Government Is A Listening One- Minister

Dr Mushiebu Mohammed Alfa, Deputy Upper West Regional Minister on Wednesday told unionised labour that the Executive is a listening entity and in due course workers would get the necessary feedback.

He asked public sector workers in Wa who demonstrated against recent high tariffs on utilities and energy sector levy to return to work and continue with the dialoguing processes with government for amicable resolution of their differences.

“We are a listening government and we have listened and in due course, you will hear from government”, Dr Alfa told the protesters who marched through some principal streets in Wa to press home for the reduction of water and electricity tariffs and the removal of energy sector levy.

In December, 2015 the PURC and government announced steep increases in utility tariffs of 59.2 per cent for electricity and 67.2 per cent for water.

The Energy Sector Levies Act was also introduced, which imposed additional 10 per cent increases in electricity tariffs to 69.2 per cent while government raised public sector wages by 10 per cent with inflation standing at almost 17 per cent.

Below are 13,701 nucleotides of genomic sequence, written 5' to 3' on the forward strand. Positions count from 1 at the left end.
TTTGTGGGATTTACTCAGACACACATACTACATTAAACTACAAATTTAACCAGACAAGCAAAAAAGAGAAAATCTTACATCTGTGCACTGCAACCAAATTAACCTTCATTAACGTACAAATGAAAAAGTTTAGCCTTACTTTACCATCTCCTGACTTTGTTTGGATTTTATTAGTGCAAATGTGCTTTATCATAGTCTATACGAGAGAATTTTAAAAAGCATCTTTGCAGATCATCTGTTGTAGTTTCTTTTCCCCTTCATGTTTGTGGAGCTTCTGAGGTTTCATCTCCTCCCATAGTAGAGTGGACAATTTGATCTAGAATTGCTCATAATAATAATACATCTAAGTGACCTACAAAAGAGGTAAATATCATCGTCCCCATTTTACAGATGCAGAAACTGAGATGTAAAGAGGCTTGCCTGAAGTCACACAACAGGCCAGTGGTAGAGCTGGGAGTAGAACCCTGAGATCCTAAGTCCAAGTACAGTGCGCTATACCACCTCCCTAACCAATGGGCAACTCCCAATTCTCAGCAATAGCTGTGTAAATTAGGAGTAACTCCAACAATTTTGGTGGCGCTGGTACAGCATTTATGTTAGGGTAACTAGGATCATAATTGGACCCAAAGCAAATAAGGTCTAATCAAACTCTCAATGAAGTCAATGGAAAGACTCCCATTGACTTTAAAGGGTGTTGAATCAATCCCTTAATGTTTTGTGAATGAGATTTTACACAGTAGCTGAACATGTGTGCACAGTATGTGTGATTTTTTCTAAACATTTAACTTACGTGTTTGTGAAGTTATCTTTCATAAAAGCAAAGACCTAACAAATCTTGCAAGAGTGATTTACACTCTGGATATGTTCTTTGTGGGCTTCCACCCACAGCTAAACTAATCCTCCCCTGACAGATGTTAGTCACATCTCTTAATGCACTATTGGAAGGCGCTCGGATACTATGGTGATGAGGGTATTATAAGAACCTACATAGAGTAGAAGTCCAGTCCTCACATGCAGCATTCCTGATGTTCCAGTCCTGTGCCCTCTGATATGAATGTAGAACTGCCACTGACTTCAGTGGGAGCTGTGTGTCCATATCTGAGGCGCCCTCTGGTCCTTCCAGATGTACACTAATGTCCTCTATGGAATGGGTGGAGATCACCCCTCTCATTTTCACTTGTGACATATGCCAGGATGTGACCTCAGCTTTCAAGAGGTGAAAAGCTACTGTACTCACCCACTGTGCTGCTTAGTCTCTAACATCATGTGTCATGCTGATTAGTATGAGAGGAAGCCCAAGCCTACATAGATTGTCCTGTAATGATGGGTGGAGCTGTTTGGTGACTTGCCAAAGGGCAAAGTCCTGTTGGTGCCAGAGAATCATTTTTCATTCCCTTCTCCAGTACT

The demonstrators, who carried some placards some of which read: “10 per cent salary increase cannot march utility tariffs”, “Kill energy sector levy act”, “Drop the killer tax”, said they were frustrated and could not pay their children’s school fees, calling the government a “dead goat government”.

The 17 unionised labour activists later converged at the forecourt of the Regional Coordinating Council, where Mr George Kofi Mude, TUC Regional Secretary, read their petition and presented it to Dr Alfa.

The workers asked government to reduce the rate of utility tariff, whilst the lifeline consumption for water should remain at 0 to 20 cubic meters.

The workers also asked for the withdrawal of the Energy Sector Levies Act (Act 899, 2015), which has occasioned very steep increases in petroleum prices at a time when crude oil prices are tumbling on the international market and exchange rate of the Ghana Cedi appears stable.

The petitioners warned that any attempt to fix all the economic challenges within a couple of months or even within a year could result in social instability with implications for both the economy and the politics.